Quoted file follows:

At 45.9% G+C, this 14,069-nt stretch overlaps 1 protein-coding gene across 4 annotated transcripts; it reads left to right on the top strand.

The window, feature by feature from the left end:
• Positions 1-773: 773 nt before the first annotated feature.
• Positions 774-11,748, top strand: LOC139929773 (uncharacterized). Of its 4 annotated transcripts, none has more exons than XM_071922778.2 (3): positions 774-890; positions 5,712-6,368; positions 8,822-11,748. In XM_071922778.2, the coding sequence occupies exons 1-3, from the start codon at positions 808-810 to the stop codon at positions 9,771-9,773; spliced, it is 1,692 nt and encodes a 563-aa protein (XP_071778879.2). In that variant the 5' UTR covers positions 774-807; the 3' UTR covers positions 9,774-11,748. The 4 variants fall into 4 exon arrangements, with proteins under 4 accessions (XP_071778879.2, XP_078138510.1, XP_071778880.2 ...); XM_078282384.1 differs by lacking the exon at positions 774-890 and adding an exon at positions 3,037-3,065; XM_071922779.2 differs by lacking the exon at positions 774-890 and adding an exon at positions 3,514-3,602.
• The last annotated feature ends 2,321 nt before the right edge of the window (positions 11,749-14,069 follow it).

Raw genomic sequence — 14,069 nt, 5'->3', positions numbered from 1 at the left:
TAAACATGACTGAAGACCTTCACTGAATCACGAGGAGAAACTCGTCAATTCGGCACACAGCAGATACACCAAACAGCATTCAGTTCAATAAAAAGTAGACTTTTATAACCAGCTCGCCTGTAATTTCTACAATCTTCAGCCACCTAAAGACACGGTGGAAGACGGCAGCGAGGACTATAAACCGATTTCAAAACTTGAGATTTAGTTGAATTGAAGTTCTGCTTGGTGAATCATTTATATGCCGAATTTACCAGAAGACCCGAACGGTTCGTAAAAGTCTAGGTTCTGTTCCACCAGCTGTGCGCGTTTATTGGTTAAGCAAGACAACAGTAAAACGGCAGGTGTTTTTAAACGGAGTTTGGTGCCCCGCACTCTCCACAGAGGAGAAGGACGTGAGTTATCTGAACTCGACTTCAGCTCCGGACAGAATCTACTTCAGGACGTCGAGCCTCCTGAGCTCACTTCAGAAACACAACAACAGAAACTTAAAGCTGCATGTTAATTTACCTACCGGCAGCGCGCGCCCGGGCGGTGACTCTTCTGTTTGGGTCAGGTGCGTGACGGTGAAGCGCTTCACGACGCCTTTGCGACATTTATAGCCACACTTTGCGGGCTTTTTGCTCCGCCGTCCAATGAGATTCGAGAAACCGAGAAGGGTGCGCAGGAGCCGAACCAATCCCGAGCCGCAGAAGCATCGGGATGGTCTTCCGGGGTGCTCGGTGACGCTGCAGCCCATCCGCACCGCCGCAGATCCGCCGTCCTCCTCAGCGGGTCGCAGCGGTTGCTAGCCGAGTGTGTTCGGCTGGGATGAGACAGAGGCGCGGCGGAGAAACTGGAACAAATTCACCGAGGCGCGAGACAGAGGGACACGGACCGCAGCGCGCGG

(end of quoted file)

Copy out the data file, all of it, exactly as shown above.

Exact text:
At 45.9% G+C, this 14,069-nt stretch overlaps 1 protein-coding gene across 4 annotated transcripts; it reads left to right on the top strand.

The window, feature by feature from the left end:
• Positions 1-773: 773 nt before the first annotated feature.
• Positions 774-11,748, top strand: LOC139929773 (uncharacterized). Of its 4 annotated transcripts, none has more exons than XM_071922778.2 (3): positions 774-890; positions 5,712-6,368; positions 8,822-11,748. In XM_071922778.2, the coding sequence occupies exons 1-3, from the start codon at positions 808-810 to the stop codon at positions 9,771-9,773; spliced, it is 1,692 nt and encodes a 563-aa protein (XP_071778879.2). In that variant the 5' UTR covers positions 774-807; the 3' UTR covers positions 9,774-11,748. The 4 variants fall into 4 exon arrangements, with proteins under 4 accessions (XP_071778879.2, XP_078138510.1, XP_071778880.2 ...); XM_078282384.1 differs by lacking the exon at positions 774-890 and adding an exon at positions 3,037-3,065; XM_071922779.2 differs by lacking the exon at positions 774-890 and adding an exon at positions 3,514-3,602.
• The last annotated feature ends 2,321 nt before the right edge of the window (positions 11,749-14,069 follow it).

Raw genomic sequence — 14,069 nt, 5'->3', positions numbered from 1 at the left:
TAAACATGACTGAAGACCTTCACTGAATCACGAGGAGAAACTCGTCAATTCGGCACACAGCAGATACACCAAACAGCATTCAGTTCAATAAAAAGTAGACTTTTATAACCAGCTCGCCTGTAATTTCTACAATCTTCAGCCACCTAAAGACACGGTGGAAGACGGCAGCGAGGACTATAAACCGATTTCAAAACTTGAGATTTAGTTGAATTGAAGTTCTGCTTGGTGAATCATTTATATGCCGAATTTACCAGAAGACCCGAACGGTTCGTAAAAGTCTAGGTTCTGTTCCACCAGCTGTGCGCGTTTATTGGTTAAGCAAGACAACAGTAAAACGGCAGGTGTTTTTAAACGGAGTTTGGTGCCCCGCACTCTCCACAGAGGAGAAGGACGTGAGTTATCTGAACTCGACTTCAGCTCCGGACAGAATCTACTTCAGGACGTCGAGCCTCCTGAGCTCACTTCAGAAACACAACAACAGAAACTTAAAGCTGCATGTTAATTTACCTACCGGCAGCGCGCGCCCGGGCGGTGACTCTTCTGTTTGGGTCAGGTGCGTGACGGTGAAGCGCTTCACGACGCCTTTGCGACATTTATAGCCACACTTTGCGGGCTTTTTGCTCCGCCGTCCAATGAGATTCGAGAAACCGAGAAGGGTGCGCAGGAGCCGAACCAATCCCGAGCCGCAGAAGCATCGGGATGGTCTTCCGGGGTGCTCGGTGACGCTGCAGCCCATCCGCACCGCCGCAGATCCGCCGTCCTCCTCAGCGGGTCGCAGCGGTTGCTAGCCGAGTGTGTTCGGCTGGGATGAGACAGAGGCGCGGCGGAGAAACTGGAACAAATTCACCGAGGCGCGAGACAGAGGGACACGGACCGCAGCGCGCGG